No boundaries for Stirling’s Walking of the Marches success

Provost Douglas Dodds joined with locals and visitors at the weekend to celebrate one of Stirling’s most historic gatherings.

A picture, in the sunshine, of a large gathering, all smiling at the camera at the foot of cobbled King Street in Stirling with the steeple of The Athenaeum in the background.
Locals and visitors took part in the centuries old tradition around the streets of Stirling.

The annual Walking of the Marches took place on Saturday (May 27), on a route around the city centre, starting from the rotunda at the foot of King Street.

The tradition of inspecting and protecting the boundaries of Stirling goes back to the 12th century, possibly even earlier.


Provost Dodds teamed up with residents and visitors as the main inspectors of the Marches, known as Birlawmen, checked over the boundaries to ensure they had not been ‘encroached upon’ over the last 12 months.

Traditionally, the Birlawmen marked the boundaries using picks and shovels to turn sods of turf at each check point and ceremonial picks and shovels are still carried today.

Provost Douglas Dodds, wearing a red ceremonial cloak, addresses attendees of the Walking of the Marches with a loudspeaker, which is being held by a Marches' officialwearing purple on the right.
Provost Dodds addressed the crowd on the importance of tradition and heritage to the people of Stirling.

Provost Dodds said: “Traditions are as important to Stirling’s future as they are to its past.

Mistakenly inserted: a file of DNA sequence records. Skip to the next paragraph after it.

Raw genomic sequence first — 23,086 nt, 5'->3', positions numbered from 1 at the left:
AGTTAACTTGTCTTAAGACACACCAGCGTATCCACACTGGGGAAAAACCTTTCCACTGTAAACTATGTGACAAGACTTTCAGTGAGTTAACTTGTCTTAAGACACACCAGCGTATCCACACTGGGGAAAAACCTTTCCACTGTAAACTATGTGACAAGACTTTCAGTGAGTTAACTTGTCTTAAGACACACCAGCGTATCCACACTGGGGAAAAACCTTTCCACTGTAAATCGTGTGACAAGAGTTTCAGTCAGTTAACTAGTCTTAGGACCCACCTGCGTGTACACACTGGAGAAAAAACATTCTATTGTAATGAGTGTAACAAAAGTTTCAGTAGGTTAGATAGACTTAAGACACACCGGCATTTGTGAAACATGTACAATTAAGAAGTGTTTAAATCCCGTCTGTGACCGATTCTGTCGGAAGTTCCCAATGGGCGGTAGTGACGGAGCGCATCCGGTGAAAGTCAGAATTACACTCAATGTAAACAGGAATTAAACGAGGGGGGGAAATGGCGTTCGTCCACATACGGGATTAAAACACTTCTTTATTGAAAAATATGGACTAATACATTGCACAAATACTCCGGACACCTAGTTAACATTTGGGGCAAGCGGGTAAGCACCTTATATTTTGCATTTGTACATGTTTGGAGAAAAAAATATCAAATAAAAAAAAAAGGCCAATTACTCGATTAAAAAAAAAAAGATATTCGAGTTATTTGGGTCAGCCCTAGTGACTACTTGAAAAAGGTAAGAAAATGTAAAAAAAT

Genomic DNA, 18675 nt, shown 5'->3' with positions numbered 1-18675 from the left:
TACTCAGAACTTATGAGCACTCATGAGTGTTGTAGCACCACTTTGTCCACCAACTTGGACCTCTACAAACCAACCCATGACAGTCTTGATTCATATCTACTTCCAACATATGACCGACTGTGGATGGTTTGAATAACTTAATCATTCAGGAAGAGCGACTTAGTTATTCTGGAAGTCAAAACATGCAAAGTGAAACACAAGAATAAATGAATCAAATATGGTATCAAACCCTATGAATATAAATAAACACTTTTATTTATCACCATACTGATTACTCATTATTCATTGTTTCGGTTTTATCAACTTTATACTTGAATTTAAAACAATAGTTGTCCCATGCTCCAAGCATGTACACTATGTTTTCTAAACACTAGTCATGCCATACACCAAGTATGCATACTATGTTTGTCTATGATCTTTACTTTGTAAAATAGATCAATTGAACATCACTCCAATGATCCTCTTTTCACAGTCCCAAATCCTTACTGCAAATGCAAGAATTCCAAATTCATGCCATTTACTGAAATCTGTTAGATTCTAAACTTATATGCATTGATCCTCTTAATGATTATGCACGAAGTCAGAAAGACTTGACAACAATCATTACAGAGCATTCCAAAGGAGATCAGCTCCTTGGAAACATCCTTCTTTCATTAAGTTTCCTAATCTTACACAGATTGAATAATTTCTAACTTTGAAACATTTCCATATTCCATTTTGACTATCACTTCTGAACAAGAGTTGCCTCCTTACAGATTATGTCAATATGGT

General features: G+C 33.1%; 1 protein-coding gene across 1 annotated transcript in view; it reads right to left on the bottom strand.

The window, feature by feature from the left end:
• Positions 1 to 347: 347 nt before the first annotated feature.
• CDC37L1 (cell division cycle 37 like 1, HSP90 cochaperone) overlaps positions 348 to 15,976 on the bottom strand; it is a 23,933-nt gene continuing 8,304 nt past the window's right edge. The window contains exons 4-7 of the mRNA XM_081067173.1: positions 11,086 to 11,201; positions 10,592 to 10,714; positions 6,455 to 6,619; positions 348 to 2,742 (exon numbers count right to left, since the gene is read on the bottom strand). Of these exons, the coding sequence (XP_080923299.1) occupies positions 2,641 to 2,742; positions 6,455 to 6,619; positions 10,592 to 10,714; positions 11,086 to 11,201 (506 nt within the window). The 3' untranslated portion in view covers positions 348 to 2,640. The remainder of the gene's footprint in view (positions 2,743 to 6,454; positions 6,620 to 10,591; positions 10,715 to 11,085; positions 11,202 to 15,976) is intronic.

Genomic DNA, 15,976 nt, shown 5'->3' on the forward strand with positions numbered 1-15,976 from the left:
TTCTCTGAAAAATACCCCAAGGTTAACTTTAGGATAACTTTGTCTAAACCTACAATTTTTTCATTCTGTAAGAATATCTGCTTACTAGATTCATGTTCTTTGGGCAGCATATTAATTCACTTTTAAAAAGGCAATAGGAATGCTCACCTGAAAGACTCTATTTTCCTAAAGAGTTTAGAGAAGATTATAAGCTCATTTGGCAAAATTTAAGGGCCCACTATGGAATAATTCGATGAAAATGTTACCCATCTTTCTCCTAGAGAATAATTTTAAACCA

“Our city is recognised internationally for the scope of its history and heritage and the Walking of the Marches allows residents and visitors to revel in such magical surroundings.


“It was a great to walk with so many people, including lots of tourists, and to hear so many different accents. The marking of the boundaries may be symbolic these days, but it’s an important festival of friendliness.

“Once upon a time, the people Stirling may have been forced to guard again those who dared encroach on its territory. These days, the Walking of the Marches reminds us that Stirling is a vibrant and welcoming city, open to all.”

A Marches official, dressed in a kilt, leads the procession of people up King Street.
Traditionally, the 'Birlawmen' marked the boundaries of Stirling using picks and shovels.

Andrew McEwan, Chair of the Walking of the Marches committee, said: “We had a great day and were blessed with some perfect weather.

“It was fantastic to see so many people getting involved as we keep alive this part of the history and heritage of our city. We have worked hard to adapt this ancient tradition to make it relevant to what we do today and it is wonderful to see the engagement with locals and visitors alike.

“I would like to thank everyone who made this event possible and, in particular, our hard working Marches committee.”

For more info on the role of Stirling's Provost and how to request the Provost to attend an event, visit:"